Wall Street advanced as geopolitical concerns eased, allowing investors to shift their attention to better-than-expected US corporate earnings and rising optimism about the outlook for the world's largest economy.
In late afternoon trading in New York, the Dow Jones Industrial Average gained 0.17 per cent, the Standard & Poor's 500 Index rose 0.33 per cent, while the Nasdaq Composite Index advanced 0.67 per cent.
Gains in shares of Intel and Caterpillar, both up 1.3 per cent most recently, led the Dow higher, outweighing declines in shares of Exxon Mobil and Wal-Mart, down 1 per cent and 0.3 per cent respectively.
"With the Russia-Ukraine situation, it's going to be a step-by-step process, hopefully in the right direction," Veronika Pechlaner, who helps oversee US$2.3 billion at Jersey, Channel Islands-based Ashburton, told Bloomberg News. "What you want to see are no further sanctions, certainly no more military action and potentially some news on the inquiry into the plane that came down."
Shares of Priceline Group gained, last up 2.9 per cent, after the company reported better-than-expected quarterly results and said third-quarter travel bookings may rise as much as 29 per cent.
"The summer travel season got off to a solid start for our brands," Darren Huston, CEO of the Priceline Group, said in a statement.
Shares of Kinder Morgan jumped 10.1 per cent after the company announced plans to revamp its businesses.
"This transaction dramatically simplifies the Kinder Morgan story, by transitioning from four separately traded equity securities today to one security going forward," CEO Richard Kinder said in a statement. "Further, we believe that KMI will be a valuable acquisition currency and have a significantly lower hurdle for accretive investments in new energy infrastructure."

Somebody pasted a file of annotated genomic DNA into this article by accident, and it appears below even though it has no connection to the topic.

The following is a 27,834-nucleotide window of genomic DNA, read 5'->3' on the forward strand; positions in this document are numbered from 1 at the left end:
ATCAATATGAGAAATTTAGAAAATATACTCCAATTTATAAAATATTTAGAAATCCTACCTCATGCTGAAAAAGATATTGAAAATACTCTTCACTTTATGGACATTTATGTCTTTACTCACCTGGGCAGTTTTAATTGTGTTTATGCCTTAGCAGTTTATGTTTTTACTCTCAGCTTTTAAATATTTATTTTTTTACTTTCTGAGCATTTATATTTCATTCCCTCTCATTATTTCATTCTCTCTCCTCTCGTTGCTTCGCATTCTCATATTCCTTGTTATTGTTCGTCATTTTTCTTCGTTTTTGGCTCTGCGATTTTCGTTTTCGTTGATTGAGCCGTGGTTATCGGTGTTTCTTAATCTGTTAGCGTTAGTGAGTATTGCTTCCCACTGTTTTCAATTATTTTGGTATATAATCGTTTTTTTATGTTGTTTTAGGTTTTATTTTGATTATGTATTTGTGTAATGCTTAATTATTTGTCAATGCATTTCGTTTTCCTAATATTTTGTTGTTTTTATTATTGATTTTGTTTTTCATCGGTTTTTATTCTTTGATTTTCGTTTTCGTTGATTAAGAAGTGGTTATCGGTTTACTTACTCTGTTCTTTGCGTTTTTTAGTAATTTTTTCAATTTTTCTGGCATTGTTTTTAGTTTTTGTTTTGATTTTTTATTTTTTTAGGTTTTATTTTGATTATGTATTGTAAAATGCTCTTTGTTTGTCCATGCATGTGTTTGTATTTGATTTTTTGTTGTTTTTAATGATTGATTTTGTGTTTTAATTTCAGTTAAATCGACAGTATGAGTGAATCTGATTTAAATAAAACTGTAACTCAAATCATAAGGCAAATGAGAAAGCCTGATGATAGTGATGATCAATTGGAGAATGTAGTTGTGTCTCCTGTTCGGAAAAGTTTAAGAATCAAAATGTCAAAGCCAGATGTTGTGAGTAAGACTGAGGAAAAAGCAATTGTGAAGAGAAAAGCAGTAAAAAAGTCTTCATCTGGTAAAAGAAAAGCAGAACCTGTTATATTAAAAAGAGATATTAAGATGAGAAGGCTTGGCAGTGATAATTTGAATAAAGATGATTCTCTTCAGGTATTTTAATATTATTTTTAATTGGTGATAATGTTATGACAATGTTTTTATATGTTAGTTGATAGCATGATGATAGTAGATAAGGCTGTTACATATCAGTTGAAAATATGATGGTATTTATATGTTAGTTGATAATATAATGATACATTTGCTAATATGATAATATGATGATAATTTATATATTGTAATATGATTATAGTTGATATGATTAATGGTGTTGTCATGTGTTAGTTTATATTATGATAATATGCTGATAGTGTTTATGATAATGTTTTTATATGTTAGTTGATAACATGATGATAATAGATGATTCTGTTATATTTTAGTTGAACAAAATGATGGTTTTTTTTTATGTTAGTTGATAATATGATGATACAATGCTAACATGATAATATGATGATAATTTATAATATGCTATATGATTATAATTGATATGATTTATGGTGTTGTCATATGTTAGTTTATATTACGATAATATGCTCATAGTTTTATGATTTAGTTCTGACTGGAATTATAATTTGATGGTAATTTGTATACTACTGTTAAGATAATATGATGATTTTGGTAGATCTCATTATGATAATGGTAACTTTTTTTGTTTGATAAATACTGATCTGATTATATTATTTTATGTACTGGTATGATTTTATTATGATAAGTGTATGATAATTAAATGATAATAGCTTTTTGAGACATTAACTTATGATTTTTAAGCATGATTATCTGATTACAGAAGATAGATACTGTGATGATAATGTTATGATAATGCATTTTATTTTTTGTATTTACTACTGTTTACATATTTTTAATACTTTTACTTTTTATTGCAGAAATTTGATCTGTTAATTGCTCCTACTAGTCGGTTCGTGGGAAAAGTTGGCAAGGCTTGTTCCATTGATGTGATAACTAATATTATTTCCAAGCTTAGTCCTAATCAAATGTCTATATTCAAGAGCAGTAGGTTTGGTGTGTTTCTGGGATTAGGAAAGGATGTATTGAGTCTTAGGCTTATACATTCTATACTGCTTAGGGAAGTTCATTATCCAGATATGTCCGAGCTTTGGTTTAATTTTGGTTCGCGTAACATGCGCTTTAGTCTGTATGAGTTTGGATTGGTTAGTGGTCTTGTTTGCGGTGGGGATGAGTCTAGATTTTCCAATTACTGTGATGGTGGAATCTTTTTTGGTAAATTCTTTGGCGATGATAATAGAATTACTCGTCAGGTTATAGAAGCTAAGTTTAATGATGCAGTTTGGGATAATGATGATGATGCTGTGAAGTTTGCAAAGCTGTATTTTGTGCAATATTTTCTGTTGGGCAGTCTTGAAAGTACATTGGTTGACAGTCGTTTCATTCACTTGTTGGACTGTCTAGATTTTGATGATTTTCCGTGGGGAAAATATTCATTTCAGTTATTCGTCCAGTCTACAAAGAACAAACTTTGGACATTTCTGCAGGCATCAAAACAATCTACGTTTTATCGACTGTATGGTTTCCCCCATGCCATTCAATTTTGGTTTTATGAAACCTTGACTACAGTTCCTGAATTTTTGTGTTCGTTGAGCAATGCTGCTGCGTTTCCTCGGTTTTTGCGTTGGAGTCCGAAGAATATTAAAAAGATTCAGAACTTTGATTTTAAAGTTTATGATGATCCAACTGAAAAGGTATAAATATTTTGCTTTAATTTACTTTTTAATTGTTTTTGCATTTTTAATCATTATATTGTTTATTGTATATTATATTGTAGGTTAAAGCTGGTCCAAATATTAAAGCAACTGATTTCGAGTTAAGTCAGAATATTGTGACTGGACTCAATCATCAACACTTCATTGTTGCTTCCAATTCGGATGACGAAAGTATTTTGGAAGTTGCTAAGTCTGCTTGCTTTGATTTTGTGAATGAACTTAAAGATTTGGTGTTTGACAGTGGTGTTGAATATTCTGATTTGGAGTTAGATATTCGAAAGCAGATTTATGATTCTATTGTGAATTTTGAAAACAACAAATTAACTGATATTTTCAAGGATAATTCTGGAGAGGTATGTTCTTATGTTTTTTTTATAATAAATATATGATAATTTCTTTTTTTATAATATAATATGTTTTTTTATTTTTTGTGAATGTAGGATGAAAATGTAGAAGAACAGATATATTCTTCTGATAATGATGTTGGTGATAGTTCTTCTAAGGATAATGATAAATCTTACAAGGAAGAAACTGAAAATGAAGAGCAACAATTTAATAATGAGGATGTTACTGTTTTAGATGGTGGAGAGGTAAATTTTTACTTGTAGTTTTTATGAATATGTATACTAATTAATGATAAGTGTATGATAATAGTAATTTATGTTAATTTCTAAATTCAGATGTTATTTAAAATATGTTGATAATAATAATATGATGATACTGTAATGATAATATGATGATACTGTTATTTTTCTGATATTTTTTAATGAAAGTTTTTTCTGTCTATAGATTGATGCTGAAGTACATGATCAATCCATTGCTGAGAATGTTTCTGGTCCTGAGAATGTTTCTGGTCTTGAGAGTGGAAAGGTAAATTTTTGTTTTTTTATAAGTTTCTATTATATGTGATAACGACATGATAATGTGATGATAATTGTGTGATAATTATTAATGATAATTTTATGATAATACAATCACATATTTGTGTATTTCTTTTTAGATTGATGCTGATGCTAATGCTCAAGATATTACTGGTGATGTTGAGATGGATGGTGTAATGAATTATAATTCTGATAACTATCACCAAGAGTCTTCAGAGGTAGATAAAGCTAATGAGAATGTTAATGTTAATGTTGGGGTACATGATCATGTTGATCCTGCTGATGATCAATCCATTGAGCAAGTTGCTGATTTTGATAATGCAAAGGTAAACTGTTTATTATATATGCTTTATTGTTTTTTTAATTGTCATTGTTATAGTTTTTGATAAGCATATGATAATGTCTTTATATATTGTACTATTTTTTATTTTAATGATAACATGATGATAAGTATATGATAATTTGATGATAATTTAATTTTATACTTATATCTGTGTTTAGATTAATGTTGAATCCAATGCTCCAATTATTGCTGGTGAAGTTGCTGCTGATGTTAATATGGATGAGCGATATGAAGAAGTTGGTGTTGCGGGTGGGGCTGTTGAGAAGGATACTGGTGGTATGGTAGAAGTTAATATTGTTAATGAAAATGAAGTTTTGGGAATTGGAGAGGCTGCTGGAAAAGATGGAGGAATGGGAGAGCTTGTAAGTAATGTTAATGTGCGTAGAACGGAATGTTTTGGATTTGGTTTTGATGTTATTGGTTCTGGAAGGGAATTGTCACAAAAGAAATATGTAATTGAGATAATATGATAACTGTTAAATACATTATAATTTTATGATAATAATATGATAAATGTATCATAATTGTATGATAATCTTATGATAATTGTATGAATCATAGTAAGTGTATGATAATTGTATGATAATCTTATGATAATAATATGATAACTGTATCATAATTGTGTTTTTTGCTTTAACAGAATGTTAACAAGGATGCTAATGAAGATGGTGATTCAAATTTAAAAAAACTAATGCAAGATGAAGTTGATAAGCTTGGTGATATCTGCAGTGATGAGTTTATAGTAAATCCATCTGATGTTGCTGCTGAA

Meanwhile US Federal Reserve Vice Chairman Stanley Fischer warned a conference sponsored by the Swedish Ministry of Finance in Stockholm, Sweden, that "the global recovery has been disappointing."
"With few exceptions, growth in the advanced economies has underperformed expectations of growth as economies exited from recession," Fischer said in prepared remarks. "Year after year we have had to explain from mid-year on why the global growth rate has been lower than predicted as little as two quarters back."
In the US three key factors have slowed down the pace of recovery, Fischer said: "The unusual weakness of the housing sector during the recovery period, the significant drag-now waning-from fiscal policy, and the negative impact from the growth slowdown abroad-particularly in Europe-are all prominent factors that have constrained the pace of economic activity."
In Europe, the Stoxx 600 finished the session with a 1.4 per cent jump from the previous close. The UK's FTSE 100 added 1 per cent, France's CAC 40 advanced 1.2 per cent, while Germany's DAX climbed 1.9 per cent. For the most part European shares were catching up on Monday to Friday's rally on Wall Street.